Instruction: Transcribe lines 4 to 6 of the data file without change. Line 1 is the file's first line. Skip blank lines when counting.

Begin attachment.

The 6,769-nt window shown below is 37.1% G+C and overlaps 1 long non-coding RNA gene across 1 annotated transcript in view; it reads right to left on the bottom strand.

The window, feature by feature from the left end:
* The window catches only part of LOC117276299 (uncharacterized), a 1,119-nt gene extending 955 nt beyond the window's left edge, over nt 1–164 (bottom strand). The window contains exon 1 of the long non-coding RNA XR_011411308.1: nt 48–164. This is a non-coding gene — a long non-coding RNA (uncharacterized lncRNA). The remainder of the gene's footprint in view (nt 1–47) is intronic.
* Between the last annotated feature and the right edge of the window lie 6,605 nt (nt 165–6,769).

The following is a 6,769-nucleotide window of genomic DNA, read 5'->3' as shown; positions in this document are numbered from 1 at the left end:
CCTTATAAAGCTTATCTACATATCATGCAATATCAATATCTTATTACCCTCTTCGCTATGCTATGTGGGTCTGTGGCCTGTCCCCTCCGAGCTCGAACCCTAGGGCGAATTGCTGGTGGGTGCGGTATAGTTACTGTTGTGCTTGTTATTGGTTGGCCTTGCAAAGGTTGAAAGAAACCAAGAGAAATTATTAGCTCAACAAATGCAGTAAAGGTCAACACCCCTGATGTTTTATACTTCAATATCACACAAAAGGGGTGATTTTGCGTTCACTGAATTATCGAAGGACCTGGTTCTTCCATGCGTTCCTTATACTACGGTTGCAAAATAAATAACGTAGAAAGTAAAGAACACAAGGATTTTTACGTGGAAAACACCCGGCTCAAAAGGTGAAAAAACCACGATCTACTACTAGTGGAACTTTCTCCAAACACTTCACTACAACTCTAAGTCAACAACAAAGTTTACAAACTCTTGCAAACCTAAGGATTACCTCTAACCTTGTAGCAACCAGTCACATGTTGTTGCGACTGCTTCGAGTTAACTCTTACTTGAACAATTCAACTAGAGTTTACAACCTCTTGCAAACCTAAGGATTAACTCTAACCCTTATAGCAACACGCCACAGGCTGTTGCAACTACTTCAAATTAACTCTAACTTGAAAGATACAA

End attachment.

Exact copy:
* Between the last annotated feature and the right edge of the window lie 6,605 nt (nt 165–6,769).

The following is a 6,769-nucleotide window of genomic DNA, read 5'->3' as shown; positions in this document are numbered from 1 at the left end:
CCTTATAAAGCTTATCTACATATCATGCAATATCAATATCTTATTACCCTCTTCGCTATGCTATGTGGGTCTGTGGCCTGTCCCCTCCGAGCTCGAACCCTAGGGCGAATTGCTGGTGGGTGCGGTATAGTTACTGTTGTGCTTGTTATTGGTTGGCCTTGCAAAGGTTGAAAGAAACCAAGAGAAATTATTAGCTCAACAAATGCAGTAAAGGTCAACACCCCTGATGTTTTATACTTCAATATCACACAAAAGGGGTGATTTTGCGTTCACTGAATTATCGAAGGACCTGGTTCTTCCATGCGTTCCTTATACTACGGTTGCAAAATAAATAACGTAGAAAGTAAAGAACACAAGGATTTTTACGTGGAAAACACCCGGCTCAAAAGGTGAAAAAACCACGATCTACTACTAGTGGAACTTTCTCCAAACACTTCACTACAACTCTAAGTCAACAACAAAGTTTACAAACTCTTGCAAACCTAAGGATTACCTCTAACCTTGTAGCAACCAGTCACATGTTGTTGCGACTGCTTCGAGTTAACTCTTACTTGAACAATTCAACTAGAGTTTACAACCTCTTGCAAACCTAAGGATTAACTCTAACCCTTATAGCAACACGCCACAGGCTGTTGCAACTACTTCAAATTAACTCTAACTTGAAAGATACAA